# Computing Separatrix of Second-Order Nonlinear Autonomous ODE

Numerically solving differential equations of the form

{x''[t] == f[x[t], x'[t]], x == x0, x'[tm] == 0}


where tm is large, typically is quite difficult, if the linearization of f[x[tm], 0] about the solution of f[x[tm], 0] == 0 is a x[tm] with a > 0; i. e., if the solution coincides with the separatrix of the ODE at large tm. This is because even infinitesimal numerical errors grow exponentially there.

Section 2.2 of the Handbook of Exact Solutions for Ordinary Differential Equations uses the transformation x'[t] == w[x] to reduce the order of the ODE by one,

w'[x] w[x] == f[x, w[x]]


Then, true to its name, the book solves several particular cases of f analytically. I wish to know whether solving this equation numerically for autonomous second-order ODEs without analytical solutions and then inverting the transform would be easier than numerically solving the original ODE.

As a test case, consider the equation

eq = x''[t] == x[t] (1 - x[t]^2) + x'[t] + x'[t]^2


which is compact but nonetheless nonlinear in both x[t] and x'[t]. The separatrix lies at x == 0. It can, in fact, be solved directly by

tm = 10; 1/2 (1 - Sqrt);
NDSolve[{eq, x == 1/2, x'[tm] == c x[tm]}, x, {t, 0, tm},
Method -> {"Shooting", "StartingInitialConditions" -> {x == 1/2,
x' == -30724/100000}}, WorkingPrecision -> 30];
Plot[x[t] /. %, {t, 0, tm}, PlotRange -> All, AxesLabel -> {x, w}] but only with an excellent initial guess. Even then, increasing tm much beyond ten causes NDSolve to fail.

My question, then, is, can this ODE be solved numerically by means of the transformation above with larger tm and without an excellent initial guess.

The ODE in the question can be solved as follows.

eqw = eq /. {x''[t] -> w'[x] w[x], x'[t] -> w[x], x[t] -> x}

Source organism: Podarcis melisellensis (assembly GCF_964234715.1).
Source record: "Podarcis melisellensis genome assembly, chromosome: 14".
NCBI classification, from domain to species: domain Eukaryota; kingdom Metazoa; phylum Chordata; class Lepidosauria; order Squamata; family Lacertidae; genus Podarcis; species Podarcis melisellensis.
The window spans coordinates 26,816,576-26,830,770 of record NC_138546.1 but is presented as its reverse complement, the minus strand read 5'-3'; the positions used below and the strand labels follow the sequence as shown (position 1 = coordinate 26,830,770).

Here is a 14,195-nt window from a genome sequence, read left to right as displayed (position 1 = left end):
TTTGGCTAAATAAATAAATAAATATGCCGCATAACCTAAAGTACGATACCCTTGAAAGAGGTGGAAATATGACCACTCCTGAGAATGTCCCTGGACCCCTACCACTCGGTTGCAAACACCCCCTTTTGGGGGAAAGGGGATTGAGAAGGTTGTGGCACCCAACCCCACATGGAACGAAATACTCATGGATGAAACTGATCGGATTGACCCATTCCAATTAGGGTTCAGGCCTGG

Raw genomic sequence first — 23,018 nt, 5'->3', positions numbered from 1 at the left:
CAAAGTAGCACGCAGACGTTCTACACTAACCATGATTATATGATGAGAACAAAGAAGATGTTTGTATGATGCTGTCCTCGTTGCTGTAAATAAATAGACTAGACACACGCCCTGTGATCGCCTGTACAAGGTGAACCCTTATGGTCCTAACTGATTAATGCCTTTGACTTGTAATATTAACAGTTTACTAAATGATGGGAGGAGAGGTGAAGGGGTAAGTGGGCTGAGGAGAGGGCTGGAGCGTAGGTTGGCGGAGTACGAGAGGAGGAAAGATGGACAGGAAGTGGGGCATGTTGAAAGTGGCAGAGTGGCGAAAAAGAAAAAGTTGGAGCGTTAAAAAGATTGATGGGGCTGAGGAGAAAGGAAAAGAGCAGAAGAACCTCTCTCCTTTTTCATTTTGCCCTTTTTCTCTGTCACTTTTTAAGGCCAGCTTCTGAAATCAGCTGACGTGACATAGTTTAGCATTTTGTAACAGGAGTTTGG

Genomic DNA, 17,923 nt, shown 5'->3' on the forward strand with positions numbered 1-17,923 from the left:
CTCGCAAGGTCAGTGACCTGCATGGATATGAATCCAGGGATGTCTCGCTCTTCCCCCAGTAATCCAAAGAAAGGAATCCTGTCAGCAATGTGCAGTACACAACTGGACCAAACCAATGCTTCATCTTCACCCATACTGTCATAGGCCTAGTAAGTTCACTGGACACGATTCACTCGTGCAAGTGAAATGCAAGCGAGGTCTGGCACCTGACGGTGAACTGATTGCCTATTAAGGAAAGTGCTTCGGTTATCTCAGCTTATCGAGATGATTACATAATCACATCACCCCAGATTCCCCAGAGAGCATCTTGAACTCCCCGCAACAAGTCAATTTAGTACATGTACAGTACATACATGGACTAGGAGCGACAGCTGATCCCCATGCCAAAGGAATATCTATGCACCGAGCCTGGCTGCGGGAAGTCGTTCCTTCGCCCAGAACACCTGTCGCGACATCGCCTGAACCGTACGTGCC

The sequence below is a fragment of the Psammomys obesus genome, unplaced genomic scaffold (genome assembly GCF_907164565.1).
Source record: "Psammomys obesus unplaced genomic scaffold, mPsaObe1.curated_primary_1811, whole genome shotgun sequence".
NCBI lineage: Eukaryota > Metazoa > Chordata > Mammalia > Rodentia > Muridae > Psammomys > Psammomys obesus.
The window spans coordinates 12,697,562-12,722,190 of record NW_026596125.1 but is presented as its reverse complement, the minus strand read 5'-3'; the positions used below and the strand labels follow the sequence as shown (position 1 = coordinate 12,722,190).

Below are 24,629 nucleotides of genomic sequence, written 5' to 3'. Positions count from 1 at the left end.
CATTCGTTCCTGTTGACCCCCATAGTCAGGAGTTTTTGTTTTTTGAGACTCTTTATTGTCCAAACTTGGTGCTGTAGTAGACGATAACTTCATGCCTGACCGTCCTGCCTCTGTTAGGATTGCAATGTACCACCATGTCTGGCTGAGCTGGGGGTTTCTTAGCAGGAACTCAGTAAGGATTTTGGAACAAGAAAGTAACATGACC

(* w[x] w'[x] == x (1 - x^2) + w[x] + w[x]^2 *)


The separatrix occurs at x == 0, and w == 0 as well. To understand the behavior near x == 0, linearize the equation and assume that w[x] is approximately equal to a x, with a a constant. The linearized equation then is a^2 x == x + a x, and a is determined by

a /. Solve[a^2 x == x + a x, a]
(* {1/2 (1 - Sqrt), 1/2 (1 + Sqrt)} *)


If 1 > x0 > 0, the desired expression for a must be negative; conversely, it must be positive for 0 > x0 > -1. Let us choose x0 == 1/2, in which case set

c = First@%
(* 1/2 (1 - Sqrt) *)


Then, the equation for w is solved in about a second by

offset = 10^-10;
sw = Flatten@NDSolve[{eqw, w[offset] == c offset}, w[x], {x, offset, 1/2},
WorkingPrecision -> 30];
Plot[(w[x] /. sw), {x, offset, 1/2}, AxesLabel -> {x, w}] Finally, the transformation is inverted in a few seconds by

xp = x'[t] == Piecewise[{{(w[x] /. sw /. x -> x[t]), x[t] > offset},
{c, offset > x[t] > 0}}];
Flatten@Quiet@NDSolve[{xp, x == 1/2}, x[t], {t, 0, 40}, WorkingPrecision -> 30];
Plot[x[t] /. %, {t, 0, 40}, PlotRange -> All, AxesLabel -> {t, x}] In effect, the approach just described decomposes one second-order boundary-value problem into two first-order initial-value problems. For completeness, note that x[t] == offset occurs at

t /. FindRoot[(x[t] /. %%) == offset, {t, 30}]
(* 36.0493 *)


The last NDSolve integration could have been stopped there, and an approximate analytical solution, offset Exp[c (t - 36.0493)] used for larger t.

Incidentally, although the approach described here could be applied when f depends on x only, the method of the answer to 140328 seems simpler.